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November 23, 1790
September 14, 1848
Greensboro , GA
Elizabeth Gardner Foster (unknown)
Thomas Flourney Foster was born in Greensboro, GA, the son of Colonel George Wells Foster. He received his elementary education at the male academy in Greensboro under the tutelage of Parson Ray and then William W. Strain. After being admitted to the bar in state of Georgia he opened an office in Greensboro. He was elected to first the Georgia House of Representatives and then the U.S. Congress. While in Congress, he made important speeches on states rights. He retired from Congress in 1835 and resumed his law practice in Columbus, GA. However, Foster was drawn back into politics and at the Whig Convention in Uscaloosa, AL in 1840, he made a fervent speech against Martin Van Buren. He married late in life and his wife is said to have tempered his excessive drinking. He died in Columbus, GA.
Years at LLS:
Graduated from the University of Georgia in 1812 and later attended Franklin College where he graduated from in 1812.
Lawyer; Political Office
Admitted To Bar:
Georgia in 1816
Training with Other Lawyers:
He read law for a short time with Matthew Wells in Greensboro, GA.
U.S. Representative (GA) 1829-1835, 1841-1843
Chairman of the Committee on the Judiciary from 1833-1834.
State Representative (GA) 1822-1825
The Citation of Attendance provides primary source documentation of the student’s attendance at the Litchfield Female Academy and/or the Litchfield Law School. If a citation is absent, the student is thought to have attended but currently lacks primary source confirmation.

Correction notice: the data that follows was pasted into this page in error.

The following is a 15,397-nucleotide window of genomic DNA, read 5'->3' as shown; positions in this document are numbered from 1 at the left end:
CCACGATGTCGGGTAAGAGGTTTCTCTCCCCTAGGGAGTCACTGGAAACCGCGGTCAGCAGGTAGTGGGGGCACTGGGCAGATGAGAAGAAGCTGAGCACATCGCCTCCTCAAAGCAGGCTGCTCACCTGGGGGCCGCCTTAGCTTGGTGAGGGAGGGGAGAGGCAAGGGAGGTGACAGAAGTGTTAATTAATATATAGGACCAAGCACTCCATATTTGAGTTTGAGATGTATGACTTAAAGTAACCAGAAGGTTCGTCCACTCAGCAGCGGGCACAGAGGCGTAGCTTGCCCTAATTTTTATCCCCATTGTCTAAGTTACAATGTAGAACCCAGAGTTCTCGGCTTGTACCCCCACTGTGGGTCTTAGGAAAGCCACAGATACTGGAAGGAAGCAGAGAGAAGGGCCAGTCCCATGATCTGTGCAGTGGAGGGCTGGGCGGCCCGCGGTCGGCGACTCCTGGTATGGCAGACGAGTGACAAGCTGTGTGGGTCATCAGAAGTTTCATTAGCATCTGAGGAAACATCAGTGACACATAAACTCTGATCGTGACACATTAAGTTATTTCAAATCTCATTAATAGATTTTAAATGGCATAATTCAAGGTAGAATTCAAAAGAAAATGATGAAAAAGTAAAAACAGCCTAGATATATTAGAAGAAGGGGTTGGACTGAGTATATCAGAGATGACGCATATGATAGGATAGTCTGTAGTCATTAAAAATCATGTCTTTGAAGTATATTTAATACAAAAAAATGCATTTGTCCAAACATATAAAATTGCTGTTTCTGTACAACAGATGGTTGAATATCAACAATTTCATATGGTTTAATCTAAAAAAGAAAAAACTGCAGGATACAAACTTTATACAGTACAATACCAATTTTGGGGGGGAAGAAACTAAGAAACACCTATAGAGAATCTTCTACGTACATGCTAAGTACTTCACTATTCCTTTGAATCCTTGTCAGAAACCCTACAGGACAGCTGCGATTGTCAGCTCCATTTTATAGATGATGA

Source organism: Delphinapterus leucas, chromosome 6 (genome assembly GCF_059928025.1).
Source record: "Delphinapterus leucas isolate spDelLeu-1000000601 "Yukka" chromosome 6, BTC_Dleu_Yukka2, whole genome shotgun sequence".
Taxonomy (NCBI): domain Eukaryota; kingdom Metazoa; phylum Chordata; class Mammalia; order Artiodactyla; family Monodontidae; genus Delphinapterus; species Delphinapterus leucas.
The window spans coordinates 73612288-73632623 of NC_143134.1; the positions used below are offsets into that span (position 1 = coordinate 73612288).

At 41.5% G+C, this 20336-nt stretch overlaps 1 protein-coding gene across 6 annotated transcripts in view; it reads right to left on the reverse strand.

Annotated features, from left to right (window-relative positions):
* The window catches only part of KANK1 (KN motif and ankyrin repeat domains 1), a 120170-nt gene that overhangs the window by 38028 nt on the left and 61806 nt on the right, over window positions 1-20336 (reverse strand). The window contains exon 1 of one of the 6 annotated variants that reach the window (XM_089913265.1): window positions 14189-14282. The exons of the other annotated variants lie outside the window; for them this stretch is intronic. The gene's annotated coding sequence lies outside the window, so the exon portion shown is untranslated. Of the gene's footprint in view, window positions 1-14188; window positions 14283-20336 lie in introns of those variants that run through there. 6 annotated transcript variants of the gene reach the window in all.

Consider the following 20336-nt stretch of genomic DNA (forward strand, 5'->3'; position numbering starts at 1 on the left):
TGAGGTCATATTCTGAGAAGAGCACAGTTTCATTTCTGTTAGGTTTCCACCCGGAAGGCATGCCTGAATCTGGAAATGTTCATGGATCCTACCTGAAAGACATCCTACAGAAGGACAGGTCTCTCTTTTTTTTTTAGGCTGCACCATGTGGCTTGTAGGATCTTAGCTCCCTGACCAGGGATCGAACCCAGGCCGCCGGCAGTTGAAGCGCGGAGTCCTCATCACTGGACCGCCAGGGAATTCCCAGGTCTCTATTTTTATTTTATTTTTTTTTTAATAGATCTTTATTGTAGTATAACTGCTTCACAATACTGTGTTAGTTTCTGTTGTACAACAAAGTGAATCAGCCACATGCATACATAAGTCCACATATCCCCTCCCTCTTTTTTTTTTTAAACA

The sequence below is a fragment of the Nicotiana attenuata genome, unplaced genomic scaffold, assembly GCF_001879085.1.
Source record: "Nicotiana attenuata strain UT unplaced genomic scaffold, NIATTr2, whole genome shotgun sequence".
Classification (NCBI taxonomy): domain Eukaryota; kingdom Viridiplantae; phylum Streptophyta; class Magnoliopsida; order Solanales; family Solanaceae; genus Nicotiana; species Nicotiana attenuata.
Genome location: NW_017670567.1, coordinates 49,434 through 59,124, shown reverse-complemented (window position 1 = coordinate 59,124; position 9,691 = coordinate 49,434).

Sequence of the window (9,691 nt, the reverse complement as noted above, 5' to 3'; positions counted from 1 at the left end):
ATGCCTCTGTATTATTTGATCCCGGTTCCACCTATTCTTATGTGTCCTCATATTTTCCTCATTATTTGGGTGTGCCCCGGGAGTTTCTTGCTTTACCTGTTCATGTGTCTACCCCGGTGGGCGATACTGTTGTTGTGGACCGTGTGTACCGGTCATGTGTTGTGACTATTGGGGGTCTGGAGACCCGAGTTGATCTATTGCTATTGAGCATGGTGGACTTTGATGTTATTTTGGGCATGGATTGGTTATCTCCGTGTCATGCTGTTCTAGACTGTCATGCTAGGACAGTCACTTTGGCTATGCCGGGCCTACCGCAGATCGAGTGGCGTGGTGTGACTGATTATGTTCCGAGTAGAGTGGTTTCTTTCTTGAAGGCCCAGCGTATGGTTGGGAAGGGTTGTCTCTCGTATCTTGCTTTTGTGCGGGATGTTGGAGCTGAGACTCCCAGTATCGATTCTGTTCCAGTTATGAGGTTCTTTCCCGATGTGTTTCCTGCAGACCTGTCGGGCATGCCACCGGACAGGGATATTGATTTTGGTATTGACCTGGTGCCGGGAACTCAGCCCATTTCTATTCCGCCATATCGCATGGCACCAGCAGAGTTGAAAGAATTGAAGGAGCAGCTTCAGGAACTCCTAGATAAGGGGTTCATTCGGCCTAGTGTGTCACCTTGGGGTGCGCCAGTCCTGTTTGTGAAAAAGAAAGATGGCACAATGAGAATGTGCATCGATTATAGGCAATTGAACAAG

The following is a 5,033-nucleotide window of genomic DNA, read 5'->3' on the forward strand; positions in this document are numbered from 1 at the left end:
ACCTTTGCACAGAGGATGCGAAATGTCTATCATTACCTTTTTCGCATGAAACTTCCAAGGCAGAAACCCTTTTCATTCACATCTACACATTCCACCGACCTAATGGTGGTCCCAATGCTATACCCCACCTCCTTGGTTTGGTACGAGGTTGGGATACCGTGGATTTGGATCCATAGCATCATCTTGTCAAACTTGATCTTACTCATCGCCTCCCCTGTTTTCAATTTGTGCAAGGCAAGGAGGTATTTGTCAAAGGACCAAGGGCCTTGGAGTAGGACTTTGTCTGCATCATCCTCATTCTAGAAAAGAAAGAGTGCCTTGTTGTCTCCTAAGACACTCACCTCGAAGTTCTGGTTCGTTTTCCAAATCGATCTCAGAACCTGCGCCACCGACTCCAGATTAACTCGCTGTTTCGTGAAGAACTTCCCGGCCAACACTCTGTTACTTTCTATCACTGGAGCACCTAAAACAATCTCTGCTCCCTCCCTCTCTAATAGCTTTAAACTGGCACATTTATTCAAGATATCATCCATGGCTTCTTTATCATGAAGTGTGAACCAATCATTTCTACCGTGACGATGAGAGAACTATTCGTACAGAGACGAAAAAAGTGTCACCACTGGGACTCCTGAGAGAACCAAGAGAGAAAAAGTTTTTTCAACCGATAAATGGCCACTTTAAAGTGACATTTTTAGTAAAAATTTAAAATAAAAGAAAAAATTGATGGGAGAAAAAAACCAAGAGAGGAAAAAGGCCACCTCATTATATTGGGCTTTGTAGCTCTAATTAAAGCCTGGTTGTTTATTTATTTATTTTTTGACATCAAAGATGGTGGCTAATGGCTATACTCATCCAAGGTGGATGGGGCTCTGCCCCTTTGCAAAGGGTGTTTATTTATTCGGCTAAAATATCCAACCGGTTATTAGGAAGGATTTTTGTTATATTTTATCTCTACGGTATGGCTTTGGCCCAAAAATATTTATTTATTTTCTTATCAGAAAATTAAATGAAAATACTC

Records for the schools were sporadic, especially in the formative years of both institutions. If instructors kept comprehensive records for the Litchfield Female Academy or the Litchfield Law School, they do not survive. Researchers and staff have identified students through letters, diaries, family histories and genealogies, and town histories as well as catalogues of students printed in various years. Art and needlework have provided further identification of Female Academy Students, and Litchfield County Bar records document a number of Law School students. The history of both schools and the identification of the students who attended them owe credit to the early 20th century research and documentation efforts of Emily Noyes Vanderpoel and Samuel Fisher, and the late 20th century research and documentation efforts of Lynne Templeton Brickley and the Litchfield Historical Society staff.
CITATION OF ATTENDANCE:
Handwritten list by William Samuel Johnson, "Catalogue of the Students at Law in the school at Litchfield Conn. at & after Aug. 15th 1817..", Connecticut Historical Society, Johnson Family Papers, 1722-1863, Box - Johnson Papers; Catalogue of the Litchfie
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